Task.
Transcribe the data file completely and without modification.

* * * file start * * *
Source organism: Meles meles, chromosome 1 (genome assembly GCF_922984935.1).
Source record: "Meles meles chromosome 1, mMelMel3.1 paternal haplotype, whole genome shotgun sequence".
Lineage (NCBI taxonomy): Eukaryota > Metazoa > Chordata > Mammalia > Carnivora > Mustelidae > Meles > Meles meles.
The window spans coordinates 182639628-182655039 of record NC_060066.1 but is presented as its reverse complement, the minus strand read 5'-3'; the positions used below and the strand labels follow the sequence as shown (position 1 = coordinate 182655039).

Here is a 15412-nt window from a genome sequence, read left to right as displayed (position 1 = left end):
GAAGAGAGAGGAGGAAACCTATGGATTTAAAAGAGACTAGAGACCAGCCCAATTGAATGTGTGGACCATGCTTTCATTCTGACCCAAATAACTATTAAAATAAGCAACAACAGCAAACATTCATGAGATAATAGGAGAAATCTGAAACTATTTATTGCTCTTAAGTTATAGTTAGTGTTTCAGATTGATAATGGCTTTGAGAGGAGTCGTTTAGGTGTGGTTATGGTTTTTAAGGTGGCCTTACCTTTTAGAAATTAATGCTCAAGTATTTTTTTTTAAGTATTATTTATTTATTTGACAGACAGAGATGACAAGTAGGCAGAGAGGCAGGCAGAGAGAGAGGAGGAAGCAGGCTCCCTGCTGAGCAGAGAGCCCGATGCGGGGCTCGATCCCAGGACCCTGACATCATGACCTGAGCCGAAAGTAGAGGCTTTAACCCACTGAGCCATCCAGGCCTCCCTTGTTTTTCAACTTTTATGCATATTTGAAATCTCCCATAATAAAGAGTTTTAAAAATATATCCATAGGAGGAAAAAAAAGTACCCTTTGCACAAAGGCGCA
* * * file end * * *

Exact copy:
Source organism: Meles meles, chromosome 1 (genome assembly GCF_922984935.1).
Source record: "Meles meles chromosome 1, mMelMel3.1 paternal haplotype, whole genome shotgun sequence".
Lineage (NCBI taxonomy): Eukaryota > Metazoa > Chordata > Mammalia > Carnivora > Mustelidae > Meles > Meles meles.
The window spans coordinates 182639628-182655039 of record NC_060066.1 but is presented as its reverse complement, the minus strand read 5'-3'; the positions used below and the strand labels follow the sequence as shown (position 1 = coordinate 182655039).

Here is a 15412-nt window from a genome sequence, read left to right as displayed (position 1 = left end):
GAAGAGAGAGGAGGAAACCTATGGATTTAAAAGAGACTAGAGACCAGCCCAATTGAATGTGTGGACCATGCTTTCATTCTGACCCAAATAACTATTAAAATAAGCAACAACAGCAAACATTCATGAGATAATAGGAGAAATCTGAAACTATTTATTGCTCTTAAGTTATAGTTAGTGTTTCAGATTGATAATGGCTTTGAGAGGAGTCGTTTAGGTGTGGTTATGGTTTTTAAGGTGGCCTTACCTTTTAGAAATTAATGCTCAAGTATTTTTTTTTAAGTATTATTTATTTATTTGACAGACAGAGATGACAAGTAGGCAGAGAGGCAGGCAGAGAGAGAGGAGGAAGCAGGCTCCCTGCTGAGCAGAGAGCCCGATGCGGGGCTCGATCCCAGGACCCTGACATCATGACCTGAGCCGAAAGTAGAGGCTTTAACCCACTGAGCCATCCAGGCCTCCCTTGTTTTTCAACTTTTATGCATATTTGAAATCTCCCATAATAAAGAGTTTTAAAAATATATCCATAGGAGGAAAAAAAAGTACCCTTTGCACAAAGGCGCA